Engineering professor Ralm Ricarte receives NSF CAREER Award

biomedical engineering faculty member ralm ricarte

Ralm Ricarte, chemical and biomedical engineering faculty member at the FAMU-FSU College of Engineering. (M Wallheiser/FAMU-FSU Engineering)

Ralm Ricarte, assistant professor of chemical and biomedical engineering at the FAMU-FSU College of Engineering and Florida State University, has been honored with a Faculty Early Career Development (CAREER) award from the National Science Foundation (NSF) in recognition of his work on; “Vitrimer gels as a platform for homogenous and meso/nanostructured networks” .

The potential applications of his work include energy storage, separations, medicine, consumer products and advanced performance materials. 

“We are extremely pleased that the NSF has recognized Dr. Ricarte with this prestigious honor. His creative approach will lead to the development of advanced polymeric materials for chemical and biomedical applications and his plan for enhancing STEM education will provide opportunities for students from high school through graduate school,” Bruce Locke, professor and department chair of chemical and biomedical engineering at the college, said.

vitrimer is a new type of polymer that is insoluble yet still flows at high temperatures. Its qualities enables the polymer to be mechanically robust, chemically resistant and recyclable. Ricarte wants to understand how the addition of liquid solvent to the vitrimer network affects its fundamental structure-property relationships. 

Ricarte hypothesizes that vitrimer gels can assemble into complex nanostructures that make them adaptable to various stimuli. The gel is expected to have minimal structural defects and be able to switch properties on command. 

By understanding how structural parameters affect the behavior of the material, the gels will be developed into technology used to create safer batteries. They will also be used to improve separations membranes and catalyst scaffolds.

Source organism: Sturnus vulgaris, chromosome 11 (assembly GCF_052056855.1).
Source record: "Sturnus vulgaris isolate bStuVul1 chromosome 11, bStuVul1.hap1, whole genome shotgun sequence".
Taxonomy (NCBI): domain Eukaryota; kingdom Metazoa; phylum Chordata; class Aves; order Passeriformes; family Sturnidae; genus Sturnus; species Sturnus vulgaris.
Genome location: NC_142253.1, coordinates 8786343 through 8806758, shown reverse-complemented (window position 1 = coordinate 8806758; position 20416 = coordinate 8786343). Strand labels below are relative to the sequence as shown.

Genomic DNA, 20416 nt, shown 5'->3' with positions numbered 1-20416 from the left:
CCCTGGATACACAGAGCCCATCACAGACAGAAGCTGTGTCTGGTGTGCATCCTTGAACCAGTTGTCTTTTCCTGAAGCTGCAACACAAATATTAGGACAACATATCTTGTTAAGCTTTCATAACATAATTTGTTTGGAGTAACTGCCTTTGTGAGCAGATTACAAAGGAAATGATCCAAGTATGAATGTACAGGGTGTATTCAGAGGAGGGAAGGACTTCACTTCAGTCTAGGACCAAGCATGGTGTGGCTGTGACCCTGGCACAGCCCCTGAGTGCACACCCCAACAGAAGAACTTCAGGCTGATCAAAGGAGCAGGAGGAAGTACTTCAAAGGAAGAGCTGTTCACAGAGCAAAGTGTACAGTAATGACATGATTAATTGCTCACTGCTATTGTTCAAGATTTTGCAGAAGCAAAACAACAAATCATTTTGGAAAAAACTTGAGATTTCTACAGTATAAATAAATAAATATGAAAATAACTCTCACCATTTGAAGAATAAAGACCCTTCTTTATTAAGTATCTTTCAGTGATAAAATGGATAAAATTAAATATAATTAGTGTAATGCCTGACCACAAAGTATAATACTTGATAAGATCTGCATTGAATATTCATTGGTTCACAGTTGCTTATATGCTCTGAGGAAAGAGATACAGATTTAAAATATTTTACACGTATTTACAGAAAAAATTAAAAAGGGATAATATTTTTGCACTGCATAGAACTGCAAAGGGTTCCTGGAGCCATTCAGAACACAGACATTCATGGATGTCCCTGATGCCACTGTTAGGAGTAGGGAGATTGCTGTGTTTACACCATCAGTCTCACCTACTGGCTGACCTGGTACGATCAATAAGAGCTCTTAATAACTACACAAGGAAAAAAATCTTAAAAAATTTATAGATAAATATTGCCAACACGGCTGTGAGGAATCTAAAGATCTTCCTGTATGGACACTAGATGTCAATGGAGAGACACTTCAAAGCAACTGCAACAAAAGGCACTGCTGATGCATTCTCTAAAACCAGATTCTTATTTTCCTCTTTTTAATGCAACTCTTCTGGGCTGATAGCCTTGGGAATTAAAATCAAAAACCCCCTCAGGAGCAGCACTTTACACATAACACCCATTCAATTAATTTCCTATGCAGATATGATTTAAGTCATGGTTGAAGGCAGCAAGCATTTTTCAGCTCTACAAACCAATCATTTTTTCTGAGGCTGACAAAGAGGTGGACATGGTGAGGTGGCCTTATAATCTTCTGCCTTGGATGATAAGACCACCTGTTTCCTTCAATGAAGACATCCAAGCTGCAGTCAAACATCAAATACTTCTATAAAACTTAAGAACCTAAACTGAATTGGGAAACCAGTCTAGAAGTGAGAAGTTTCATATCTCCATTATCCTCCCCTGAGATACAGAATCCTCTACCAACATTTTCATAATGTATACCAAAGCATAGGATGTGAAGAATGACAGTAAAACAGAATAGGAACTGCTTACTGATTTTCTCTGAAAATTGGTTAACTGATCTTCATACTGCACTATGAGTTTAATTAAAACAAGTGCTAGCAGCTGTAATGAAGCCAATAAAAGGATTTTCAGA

“We want to determine the molecular design principles of vitrimer gels,” Ricarte said. “By optimizing the interaction of the polymer and solvent, we hope to unlock a new generation of temperature responsive polymer materials with adaptable nanostructures.”

In addition to the research, the grant supports students interested in pursuing STEM. Ricarte will be working with students from a local high school to introduce research opportunities through in-class science experiments and summer research internships. 

“We hope to encourage underrepresented minority high school students to pursue STEM doctoral degrees,” Ricarte explained

The CAREER award is a prestigious award given to early-career faculty with the potential to serve as academic role models in research and education. The $677,644 grant will provide funding for five years to support Ricarte’s research.

Ricarte joined the department in January 2020. His research group investigates the physical properties of novel polymer materials. Prior to joining the college, he served as a Marie Curie and PRESTIGE postdoctoral fellow at ESPCI Paris. He received his Ph.D. in chemical engineering from the University of Minnesota - Twin Cities.



Researchers develop new model of flow properties for class of polymers